LONDON — Recent research has suggested that teen pregnancies in the developing world are declining, but more than 7 million girls under the age of 18 are still giving birth each year and suffering drastic consequences, a UN report said Wednesday.
The UN Population Fund expressed particular alarm about the dangers facing girls 14 or younger, who account for 2 million of the 7.3 million births to women under 18 in developing countries. This group faces the gravest long-term social and health consequences from giving birth as teens.
‘‘A girl who is pregnant at 14 is a girl whose rights have been violated and whose future is derailed,’’ the fund’s executive director, Dr. Babatunde Osotimehin, said in London.
The report looked at births to women under 18 worldwide, the underlying causes of teen pregnancy, and possible solutions to the problem, which the UN said is part of a vicious cycle of rights violations.
‘‘Adolescent pregnancy is most often not the result of a deliberate choice, but rather the absence of choices,’’ Osotimehin wrote in the report, citing lack of access to an education, job opportunities, or health care.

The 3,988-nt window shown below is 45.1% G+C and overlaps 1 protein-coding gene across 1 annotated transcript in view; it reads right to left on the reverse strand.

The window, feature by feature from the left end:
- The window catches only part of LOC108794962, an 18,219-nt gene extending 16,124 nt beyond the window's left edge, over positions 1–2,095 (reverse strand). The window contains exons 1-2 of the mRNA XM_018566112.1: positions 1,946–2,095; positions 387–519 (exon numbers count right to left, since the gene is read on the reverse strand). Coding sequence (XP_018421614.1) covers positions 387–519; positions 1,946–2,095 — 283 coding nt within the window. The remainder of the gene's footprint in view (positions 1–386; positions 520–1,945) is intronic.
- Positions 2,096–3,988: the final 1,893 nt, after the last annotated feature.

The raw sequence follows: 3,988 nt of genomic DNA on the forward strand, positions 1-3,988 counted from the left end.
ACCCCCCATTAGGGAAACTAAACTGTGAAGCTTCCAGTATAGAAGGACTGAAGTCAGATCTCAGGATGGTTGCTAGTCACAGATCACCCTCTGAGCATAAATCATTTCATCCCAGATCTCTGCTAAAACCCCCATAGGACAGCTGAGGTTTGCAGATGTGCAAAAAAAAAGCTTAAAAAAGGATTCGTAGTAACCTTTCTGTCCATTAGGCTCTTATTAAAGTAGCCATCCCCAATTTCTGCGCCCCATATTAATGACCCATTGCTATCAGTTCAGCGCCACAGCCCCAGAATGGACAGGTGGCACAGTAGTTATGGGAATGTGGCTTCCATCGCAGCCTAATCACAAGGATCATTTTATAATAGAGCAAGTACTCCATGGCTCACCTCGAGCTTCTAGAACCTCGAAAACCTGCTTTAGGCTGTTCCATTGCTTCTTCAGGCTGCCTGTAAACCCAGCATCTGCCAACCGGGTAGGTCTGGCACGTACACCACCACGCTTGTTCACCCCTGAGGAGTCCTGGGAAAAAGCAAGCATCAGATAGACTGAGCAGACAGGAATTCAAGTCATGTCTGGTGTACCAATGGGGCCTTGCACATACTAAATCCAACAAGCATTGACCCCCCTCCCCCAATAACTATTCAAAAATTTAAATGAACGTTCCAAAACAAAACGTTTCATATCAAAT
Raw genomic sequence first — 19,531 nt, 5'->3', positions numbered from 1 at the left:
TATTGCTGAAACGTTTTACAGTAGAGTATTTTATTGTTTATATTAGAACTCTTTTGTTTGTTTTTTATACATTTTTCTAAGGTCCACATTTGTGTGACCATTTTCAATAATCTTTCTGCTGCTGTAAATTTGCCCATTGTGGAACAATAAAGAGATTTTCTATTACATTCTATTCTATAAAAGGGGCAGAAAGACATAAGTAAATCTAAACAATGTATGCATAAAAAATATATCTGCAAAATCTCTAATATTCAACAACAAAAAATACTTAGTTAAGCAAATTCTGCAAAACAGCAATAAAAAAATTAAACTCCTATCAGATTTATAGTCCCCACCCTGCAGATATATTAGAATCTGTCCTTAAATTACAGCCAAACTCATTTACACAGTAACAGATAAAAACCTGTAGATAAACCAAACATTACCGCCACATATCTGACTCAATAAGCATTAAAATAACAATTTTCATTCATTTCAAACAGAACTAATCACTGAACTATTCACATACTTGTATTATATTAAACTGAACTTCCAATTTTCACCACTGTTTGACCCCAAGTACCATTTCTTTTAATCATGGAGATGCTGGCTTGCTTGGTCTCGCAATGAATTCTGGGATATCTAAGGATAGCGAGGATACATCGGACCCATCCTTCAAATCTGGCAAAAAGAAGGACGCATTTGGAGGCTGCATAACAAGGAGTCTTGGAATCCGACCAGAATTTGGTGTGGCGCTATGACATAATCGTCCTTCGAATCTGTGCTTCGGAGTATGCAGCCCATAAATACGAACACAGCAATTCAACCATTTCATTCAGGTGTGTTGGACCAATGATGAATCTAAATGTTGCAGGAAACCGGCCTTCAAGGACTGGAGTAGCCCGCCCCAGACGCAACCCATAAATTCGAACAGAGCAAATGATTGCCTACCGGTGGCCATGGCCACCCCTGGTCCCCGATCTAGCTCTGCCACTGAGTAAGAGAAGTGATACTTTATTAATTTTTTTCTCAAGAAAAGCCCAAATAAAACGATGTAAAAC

The report said that high rates of adolescent pregnancies correspond with other social problems, such as powerlessness and poverty. In many instances, the pregnancies are a result of sexual violence.
The issue is most evident in the developing world — with 95 percent of births to women under 18 occurring there. Ten percent of women ages 20-24 in the Middle East reported at least one birth before age 18, while 22 percent did in South Asia, and 28 percent did in Western and Central Africa, the report said.
Every day, 20,000 girls under 18 give birth in developing countries. Nine in 10 of these births occur within a marriage or a union — highlighting the scourge of child marriage.
While Osotimehin acknowledged that recent studies have shown a decline in the percentage of women having given birth before the age of 18, he said that missed the point.
‘‘The birth or pregnancy in one adolescent is unacceptable. One,’’ Osotimehin told reporters in London. ‘‘Whether it’s going up or down is not the issue — 7.3 million is huge.’’